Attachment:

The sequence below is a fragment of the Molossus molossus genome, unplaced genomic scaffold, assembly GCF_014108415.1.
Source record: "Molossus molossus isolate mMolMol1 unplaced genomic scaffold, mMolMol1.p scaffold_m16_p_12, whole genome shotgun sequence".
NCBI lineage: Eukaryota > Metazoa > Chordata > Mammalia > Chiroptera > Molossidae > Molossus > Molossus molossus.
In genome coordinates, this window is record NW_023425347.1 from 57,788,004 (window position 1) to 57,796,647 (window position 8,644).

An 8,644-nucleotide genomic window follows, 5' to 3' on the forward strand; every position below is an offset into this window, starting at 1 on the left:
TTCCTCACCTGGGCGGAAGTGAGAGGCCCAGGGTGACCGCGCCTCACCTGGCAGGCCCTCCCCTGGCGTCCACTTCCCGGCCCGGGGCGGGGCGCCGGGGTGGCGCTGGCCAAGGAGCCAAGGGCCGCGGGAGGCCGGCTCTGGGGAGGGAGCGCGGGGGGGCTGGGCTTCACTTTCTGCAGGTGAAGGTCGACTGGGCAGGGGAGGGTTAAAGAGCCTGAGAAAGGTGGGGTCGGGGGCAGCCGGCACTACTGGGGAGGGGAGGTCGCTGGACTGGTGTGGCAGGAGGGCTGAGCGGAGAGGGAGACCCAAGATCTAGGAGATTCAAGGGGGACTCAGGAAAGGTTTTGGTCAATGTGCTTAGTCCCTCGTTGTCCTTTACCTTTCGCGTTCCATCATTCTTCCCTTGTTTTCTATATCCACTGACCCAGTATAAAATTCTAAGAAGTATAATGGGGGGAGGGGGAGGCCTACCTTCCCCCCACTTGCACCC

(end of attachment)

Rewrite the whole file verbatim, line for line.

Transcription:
The sequence below is a fragment of the Molossus molossus genome, unplaced genomic scaffold, assembly GCF_014108415.1.
Source record: "Molossus molossus isolate mMolMol1 unplaced genomic scaffold, mMolMol1.p scaffold_m16_p_12, whole genome shotgun sequence".
NCBI lineage: Eukaryota > Metazoa > Chordata > Mammalia > Chiroptera > Molossidae > Molossus > Molossus molossus.
In genome coordinates, this window is record NW_023425347.1 from 57,788,004 (window position 1) to 57,796,647 (window position 8,644).

An 8,644-nucleotide genomic window follows, 5' to 3' on the forward strand; every position below is an offset into this window, starting at 1 on the left:
TTCCTCACCTGGGCGGAAGTGAGAGGCCCAGGGTGACCGCGCCTCACCTGGCAGGCCCTCCCCTGGCGTCCACTTCCCGGCCCGGGGCGGGGCGCCGGGGTGGCGCTGGCCAAGGAGCCAAGGGCCGCGGGAGGCCGGCTCTGGGGAGGGAGCGCGGGGGGGCTGGGCTTCACTTTCTGCAGGTGAAGGTCGACTGGGCAGGGGAGGGTTAAAGAGCCTGAGAAAGGTGGGGTCGGGGGCAGCCGGCACTACTGGGGAGGGGAGGTCGCTGGACTGGTGTGGCAGGAGGGCTGAGCGGAGAGGGAGACCCAAGATCTAGGAGATTCAAGGGGGACTCAGGAAAGGTTTTGGTCAATGTGCTTAGTCCCTCGTTGTCCTTTACCTTTCGCGTTCCATCATTCTTCCCTTGTTTTCTATATCCACTGACCCAGTATAAAATTCTAAGAAGTATAATGGGGGGAGGGGGAGGCCTACCTTCCCCCCACTTGCACCC